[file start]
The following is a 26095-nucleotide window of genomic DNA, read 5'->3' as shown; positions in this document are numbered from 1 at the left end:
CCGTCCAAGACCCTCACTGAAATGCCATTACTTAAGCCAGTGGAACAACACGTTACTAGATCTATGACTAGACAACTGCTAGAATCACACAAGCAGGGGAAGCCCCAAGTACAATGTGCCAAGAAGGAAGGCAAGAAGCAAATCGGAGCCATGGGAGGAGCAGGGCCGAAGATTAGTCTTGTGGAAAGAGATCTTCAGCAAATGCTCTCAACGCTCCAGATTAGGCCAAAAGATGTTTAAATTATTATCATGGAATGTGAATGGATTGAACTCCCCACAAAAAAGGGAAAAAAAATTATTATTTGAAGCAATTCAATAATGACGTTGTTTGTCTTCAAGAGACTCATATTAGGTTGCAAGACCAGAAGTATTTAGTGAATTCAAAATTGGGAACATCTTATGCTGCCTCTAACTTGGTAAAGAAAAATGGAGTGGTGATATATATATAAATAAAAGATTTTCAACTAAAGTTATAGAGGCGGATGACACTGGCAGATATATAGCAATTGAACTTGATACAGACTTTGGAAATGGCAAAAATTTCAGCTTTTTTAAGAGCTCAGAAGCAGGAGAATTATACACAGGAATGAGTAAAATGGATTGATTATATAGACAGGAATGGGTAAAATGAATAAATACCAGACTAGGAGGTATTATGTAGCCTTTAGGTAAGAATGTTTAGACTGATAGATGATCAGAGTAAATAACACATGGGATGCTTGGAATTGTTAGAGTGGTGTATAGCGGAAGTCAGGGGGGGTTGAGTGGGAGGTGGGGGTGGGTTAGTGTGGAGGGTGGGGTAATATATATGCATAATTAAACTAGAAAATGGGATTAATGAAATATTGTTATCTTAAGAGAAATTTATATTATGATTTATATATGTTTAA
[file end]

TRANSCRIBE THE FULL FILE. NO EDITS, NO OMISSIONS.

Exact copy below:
The following is a 26095-nucleotide window of genomic DNA, read 5'->3' as shown; positions in this document are numbered from 1 at the left end:
CCGTCCAAGACCCTCACTGAAATGCCATTACTTAAGCCAGTGGAACAACACGTTACTAGATCTATGACTAGACAACTGCTAGAATCACACAAGCAGGGGAAGCCCCAAGTACAATGTGCCAAGAAGGAAGGCAAGAAGCAAATCGGAGCCATGGGAGGAGCAGGGCCGAAGATTAGTCTTGTGGAAAGAGATCTTCAGCAAATGCTCTCAACGCTCCAGATTAGGCCAAAAGATGTTTAAATTATTATCATGGAATGTGAATGGATTGAACTCCCCACAAAAAAGGGAAAAAAAATTATTATTTGAAGCAATTCAATAATGACGTTGTTTGTCTTCAAGAGACTCATATTAGGTTGCAAGACCAGAAGTATTTAGTGAATTCAAAATTGGGAACATCTTATGCTGCCTCTAACTTGGTAAAGAAAAATGGAGTGGTGATATATATATAAATAAAAGATTTTCAACTAAAGTTATAGAGGCGGATGACACTGGCAGATATATAGCAATTGAACTTGATACAGACTTTGGAAATGGCAAAAATTTCAGCTTTTTTAAGAGCTCAGAAGCAGGAGAATTATACACAGGAATGAGTAAAATGGATTGATTATATAGACAGGAATGGGTAAAATGAATAAATACCAGACTAGGAGGTATTATGTAGCCTTTAGGTAAGAATGTTTAGACTGATAGATGATCAGAGTAAATAACACATGGGATGCTTGGAATTGTTAGAGTGGTGTATAGCGGAAGTCAGGGGGGGTTGAGTGGGAGGTGGGGGTGGGTTAGTGTGGAGGGTGGGGTAATATATATGCATAATTAAACTAGAAAATGGGATTAATGAAATATTGTTATCTTAAGAGAAATTTATATTATGATTTATATATGTTTAA